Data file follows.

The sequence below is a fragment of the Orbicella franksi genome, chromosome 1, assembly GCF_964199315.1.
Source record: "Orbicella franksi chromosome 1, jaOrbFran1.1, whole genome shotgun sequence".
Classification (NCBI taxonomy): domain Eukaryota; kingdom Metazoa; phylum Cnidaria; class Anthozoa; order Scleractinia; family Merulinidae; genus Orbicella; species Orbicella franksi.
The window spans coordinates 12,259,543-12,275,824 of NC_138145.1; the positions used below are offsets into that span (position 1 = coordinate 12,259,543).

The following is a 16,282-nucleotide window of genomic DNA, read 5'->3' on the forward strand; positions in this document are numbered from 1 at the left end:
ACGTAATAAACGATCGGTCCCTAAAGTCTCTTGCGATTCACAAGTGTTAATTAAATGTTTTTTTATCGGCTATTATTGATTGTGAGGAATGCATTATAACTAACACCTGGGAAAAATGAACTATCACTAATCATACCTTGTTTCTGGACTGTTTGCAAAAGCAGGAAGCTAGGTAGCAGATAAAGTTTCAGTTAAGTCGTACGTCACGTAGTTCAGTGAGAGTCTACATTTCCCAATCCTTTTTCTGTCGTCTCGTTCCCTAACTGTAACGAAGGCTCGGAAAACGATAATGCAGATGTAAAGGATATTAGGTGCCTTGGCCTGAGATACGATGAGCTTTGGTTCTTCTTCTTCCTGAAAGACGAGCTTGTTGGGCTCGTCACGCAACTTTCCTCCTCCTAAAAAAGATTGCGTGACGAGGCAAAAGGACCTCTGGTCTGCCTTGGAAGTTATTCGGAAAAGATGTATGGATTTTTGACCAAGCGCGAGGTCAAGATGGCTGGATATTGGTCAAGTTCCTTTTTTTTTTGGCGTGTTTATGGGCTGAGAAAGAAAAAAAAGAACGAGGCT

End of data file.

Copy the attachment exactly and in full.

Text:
The sequence below is a fragment of the Orbicella franksi genome, chromosome 1, assembly GCF_964199315.1.
Source record: "Orbicella franksi chromosome 1, jaOrbFran1.1, whole genome shotgun sequence".
Classification (NCBI taxonomy): domain Eukaryota; kingdom Metazoa; phylum Cnidaria; class Anthozoa; order Scleractinia; family Merulinidae; genus Orbicella; species Orbicella franksi.
The window spans coordinates 12,259,543-12,275,824 of NC_138145.1; the positions used below are offsets into that span (position 1 = coordinate 12,259,543).

The following is a 16,282-nucleotide window of genomic DNA, read 5'->3' on the forward strand; positions in this document are numbered from 1 at the left end:
ACGTAATAAACGATCGGTCCCTAAAGTCTCTTGCGATTCACAAGTGTTAATTAAATGTTTTTTTATCGGCTATTATTGATTGTGAGGAATGCATTATAACTAACACCTGGGAAAAATGAACTATCACTAATCATACCTTGTTTCTGGACTGTTTGCAAAAGCAGGAAGCTAGGTAGCAGATAAAGTTTCAGTTAAGTCGTACGTCACGTAGTTCAGTGAGAGTCTACATTTCCCAATCCTTTTTCTGTCGTCTCGTTCCCTAACTGTAACGAAGGCTCGGAAAACGATAATGCAGATGTAAAGGATATTAGGTGCCTTGGCCTGAGATACGATGAGCTTTGGTTCTTCTTCTTCCTGAAAGACGAGCTTGTTGGGCTCGTCACGCAACTTTCCTCCTCCTAAAAAAGATTGCGTGACGAGGCAAAAGGACCTCTGGTCTGCCTTGGAAGTTATTCGGAAAAGATGTATGGATTTTTGACCAAGCGCGAGGTCAAGATGGCTGGATATTGGTCAAGTTCCTTTTTTTTTTGGCGTGTTTATGGGCTGAGAAAGAAAAAAAAGAACGAGGCT